By Bailey M. ’16
Photos by Meghan Kenny
After months of preparation, 16 members of the Lancaster Country Day School Class of 2016 began the experience of a lifetime: representing a nation at The Hague International Model United Nations Conference in the Netherlands.
The Model United Nations course has given every member of our group the opportunity to develop our critical thinking skills, broaden our horizons and discover what we’re passionate about. Through historical debates and discussions, we forged our own opinions while discovering how to articulate viewpoints that did not align with our personal beliefs. This atmosphere fosters creativity and motivation, preparing all of us for the challenges we faced representing Ghana at THIMUN.
Our first destination was Zagreb, Croatia, and the apartments that would be our home for three busy days. A frigid and thrilling evening in Jelacic Square dining on chevapchici, or “meat sticks” became the first of many adventures that our close-knit group would share.
The next morning, we were all convened in one of the apartments for breakfast. Everyone contributed pots, pans and mugs from our cabinets; some cooked, while others cleaned. All of us improvised, sharing plates and precariously perching on furniture so that everyone was happy and included.
We had been a tight-knit group throughout the year, but the nature of the trip really made our class feel like a true family.
That afternoon, we drove through the mountains to Rijeka, where we walked cobblestone streets to the 13th-century Trsat Fortress, and took in a city glowing with the variegated decorations of the Winter Carnival.
That night we saw the Winter Carnival Pageant, where we gazed in confusion as we beheld a parade of dancers in ramshackle yak costumes receiving raucous cheers from the crowd. Though perplexing, the celebration made us reflect on how Color Wars might well look equally baffling to outsiders.
We woke to our last frigid morning in Zagreb and set out early to see as much as possible and crisscrossed the sections of the city, only stopping to warm our tired limbs with cappuccinos. The Museum of Broken Relationships made an ironically ideal meeting place as smaller groups greeted each other with stories of the day.
As our plane touched down in the Netherlands, we were giddy (though perhaps that was jet lag). We finally clamored out into the pouring rain to see the Carlton Beach hotel in Scheveningen, the temporary home of Country Day MUN students of years past. That evening, our group made the trip to center city for the traditional pre-THIMUN dim sum dinner. At one point, you couldn’t tell if the tears in someone’s eyes were due to uncontrollable laughter or the incredibly spicy food. Our band of committed characters was eager and prepared to take on THIMUN.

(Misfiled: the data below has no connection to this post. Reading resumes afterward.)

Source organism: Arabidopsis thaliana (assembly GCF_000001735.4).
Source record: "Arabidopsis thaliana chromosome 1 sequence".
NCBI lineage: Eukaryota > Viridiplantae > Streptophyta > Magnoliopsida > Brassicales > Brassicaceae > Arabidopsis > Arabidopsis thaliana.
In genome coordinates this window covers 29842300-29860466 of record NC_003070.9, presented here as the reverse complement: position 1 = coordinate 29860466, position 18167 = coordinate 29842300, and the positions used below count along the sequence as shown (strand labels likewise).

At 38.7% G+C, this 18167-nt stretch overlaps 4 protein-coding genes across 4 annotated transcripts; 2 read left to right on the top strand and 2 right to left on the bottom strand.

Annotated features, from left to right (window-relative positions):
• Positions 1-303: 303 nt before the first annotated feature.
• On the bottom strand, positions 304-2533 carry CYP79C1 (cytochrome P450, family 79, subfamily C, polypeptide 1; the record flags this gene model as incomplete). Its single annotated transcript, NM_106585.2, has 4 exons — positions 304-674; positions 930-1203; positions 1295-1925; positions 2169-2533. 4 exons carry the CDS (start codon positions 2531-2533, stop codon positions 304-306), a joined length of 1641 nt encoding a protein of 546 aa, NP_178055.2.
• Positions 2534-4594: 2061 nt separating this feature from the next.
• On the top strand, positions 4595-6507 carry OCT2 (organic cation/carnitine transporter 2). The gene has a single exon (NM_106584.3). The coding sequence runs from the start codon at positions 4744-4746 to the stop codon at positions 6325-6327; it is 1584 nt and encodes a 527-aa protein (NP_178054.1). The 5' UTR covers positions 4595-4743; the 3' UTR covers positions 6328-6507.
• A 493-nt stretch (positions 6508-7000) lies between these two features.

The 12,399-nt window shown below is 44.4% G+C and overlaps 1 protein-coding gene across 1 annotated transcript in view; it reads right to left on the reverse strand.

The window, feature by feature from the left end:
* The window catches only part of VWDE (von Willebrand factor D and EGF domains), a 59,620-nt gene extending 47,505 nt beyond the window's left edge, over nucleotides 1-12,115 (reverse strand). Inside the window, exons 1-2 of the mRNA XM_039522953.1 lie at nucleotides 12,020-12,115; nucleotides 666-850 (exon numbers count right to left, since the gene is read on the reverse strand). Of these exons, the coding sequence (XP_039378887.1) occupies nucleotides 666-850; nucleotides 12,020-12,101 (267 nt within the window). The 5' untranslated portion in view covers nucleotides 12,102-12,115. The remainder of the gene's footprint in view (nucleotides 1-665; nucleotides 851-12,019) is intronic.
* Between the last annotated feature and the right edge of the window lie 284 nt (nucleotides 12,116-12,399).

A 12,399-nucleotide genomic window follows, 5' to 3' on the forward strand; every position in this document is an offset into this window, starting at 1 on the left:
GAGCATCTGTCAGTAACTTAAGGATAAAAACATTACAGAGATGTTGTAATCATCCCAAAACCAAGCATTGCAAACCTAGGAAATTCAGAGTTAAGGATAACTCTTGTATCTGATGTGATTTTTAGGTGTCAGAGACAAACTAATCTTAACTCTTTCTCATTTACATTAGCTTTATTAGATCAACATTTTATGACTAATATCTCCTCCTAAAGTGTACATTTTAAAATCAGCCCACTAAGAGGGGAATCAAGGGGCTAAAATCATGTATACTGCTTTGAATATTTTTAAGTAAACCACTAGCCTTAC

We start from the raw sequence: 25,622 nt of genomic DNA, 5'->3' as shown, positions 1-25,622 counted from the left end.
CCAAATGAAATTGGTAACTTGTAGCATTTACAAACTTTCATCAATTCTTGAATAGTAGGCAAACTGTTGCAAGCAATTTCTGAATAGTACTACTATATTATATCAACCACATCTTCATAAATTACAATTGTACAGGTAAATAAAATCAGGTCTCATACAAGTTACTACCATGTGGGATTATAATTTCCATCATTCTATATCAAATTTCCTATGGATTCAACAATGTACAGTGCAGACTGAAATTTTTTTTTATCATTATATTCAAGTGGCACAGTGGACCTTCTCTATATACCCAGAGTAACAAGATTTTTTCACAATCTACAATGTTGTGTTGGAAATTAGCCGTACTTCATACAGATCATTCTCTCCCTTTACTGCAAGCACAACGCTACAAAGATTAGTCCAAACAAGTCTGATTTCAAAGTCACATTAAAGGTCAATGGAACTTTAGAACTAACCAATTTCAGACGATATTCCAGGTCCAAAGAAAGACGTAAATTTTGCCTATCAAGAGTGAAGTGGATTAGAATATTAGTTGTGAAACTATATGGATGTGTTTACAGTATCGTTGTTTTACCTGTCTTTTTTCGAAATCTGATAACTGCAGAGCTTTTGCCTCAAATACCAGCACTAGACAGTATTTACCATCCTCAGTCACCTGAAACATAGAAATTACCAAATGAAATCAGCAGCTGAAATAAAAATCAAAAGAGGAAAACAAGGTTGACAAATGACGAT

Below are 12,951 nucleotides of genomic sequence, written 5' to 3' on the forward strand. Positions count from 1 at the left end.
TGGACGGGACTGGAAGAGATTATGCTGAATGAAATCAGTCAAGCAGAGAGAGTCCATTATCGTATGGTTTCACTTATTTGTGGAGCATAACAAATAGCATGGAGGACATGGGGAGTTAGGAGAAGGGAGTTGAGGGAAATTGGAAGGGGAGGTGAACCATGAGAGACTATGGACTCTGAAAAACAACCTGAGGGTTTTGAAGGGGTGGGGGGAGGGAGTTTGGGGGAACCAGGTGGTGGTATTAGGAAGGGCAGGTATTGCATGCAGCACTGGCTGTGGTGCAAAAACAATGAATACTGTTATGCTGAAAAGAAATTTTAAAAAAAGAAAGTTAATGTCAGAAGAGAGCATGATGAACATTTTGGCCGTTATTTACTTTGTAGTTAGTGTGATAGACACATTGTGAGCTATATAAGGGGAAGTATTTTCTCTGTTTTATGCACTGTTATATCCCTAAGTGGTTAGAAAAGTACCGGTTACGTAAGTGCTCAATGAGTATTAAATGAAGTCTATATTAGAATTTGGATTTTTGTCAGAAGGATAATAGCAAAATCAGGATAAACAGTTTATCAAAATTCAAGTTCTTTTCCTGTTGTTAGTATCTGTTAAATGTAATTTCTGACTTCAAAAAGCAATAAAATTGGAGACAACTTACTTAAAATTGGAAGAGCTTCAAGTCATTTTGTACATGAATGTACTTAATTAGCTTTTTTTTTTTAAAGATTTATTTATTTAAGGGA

The next morning, we walked past the waving Ghanaian flag on our way into the world forum for the first time. Armed with prewritten resolutions and all of the self-confidence we could muster, we parted ways and made for our individual committees.
The first day included lobbying, a constant blur of activity as we sought out delegates who shared our topic and viewpoint. We compared and combined resolutions, explaining our country’s stance to other students from around the globe. Our months of studying specialized topics within our committees had paid off; everyone in our MUN class was able to proudly share something they accomplished on that first day.
Throughout the week, intense committee sessions saw us discuss the resolutions which came from the first day’s lobbying. As delegates of Ghana, we had the hard time smaller nations often do in getting the attention of committee chairmen, but we persevered. Many of these efforts paid off as some of our classmates made passionate speeches, delivered points of information, and even passed resolutions they had written.
Our group made careful decisions, casting personal opinions aside in order to best represent the views of our nation. We used the critical thinking skills we had developed throughout the year, and set individual goals and challenges for ourselves. Furthermore, interacting with fellow MUN students from around the world gave us the chance to learn from each other’s prior experience and make friends.
Learning how to self-promote in such a diverse environment was a truly valuable experience, and will help us in college and throughout our lives. Though our days were packed with hours of lobbying and debate during that week, we used the evenings to reconnect and share our experiences from the conference in order to learn from each other.
On Wednesday, our committee sessions let out early and we headed to Amsterdam, exploring breathtaking art at the Van Gogh Museum and the Rijksmuseum before walking the city and getting a sense of its open-minded culture. We did our best to avoid the infamous virus named the “Hague Plague,” or as we affectionately dubbed it, “Den Haagen Plaagen,” and took care of those who were not as lucky.
Though we took on challenges in our committees as individuals and as delegates of the Republic of Ghana, the 2016 MUN class remained a microcosm of our LCDS community: compassionate, spirited, and open-minded.
On the behalf of this year’s MUN class, I want to give my sincere thanks to Mrs. Woodbridge, Mr. Umble, Ms. Kenny, and all others who made our trip possible. I would also like to express our gratitude to Mr. Schindler, whose guidance and support has allowed us to truly grow. Through this course, each student learned lessons that will serve us the rest of our lives, independence, critical thinking skills and the will to pursue what we truly care about.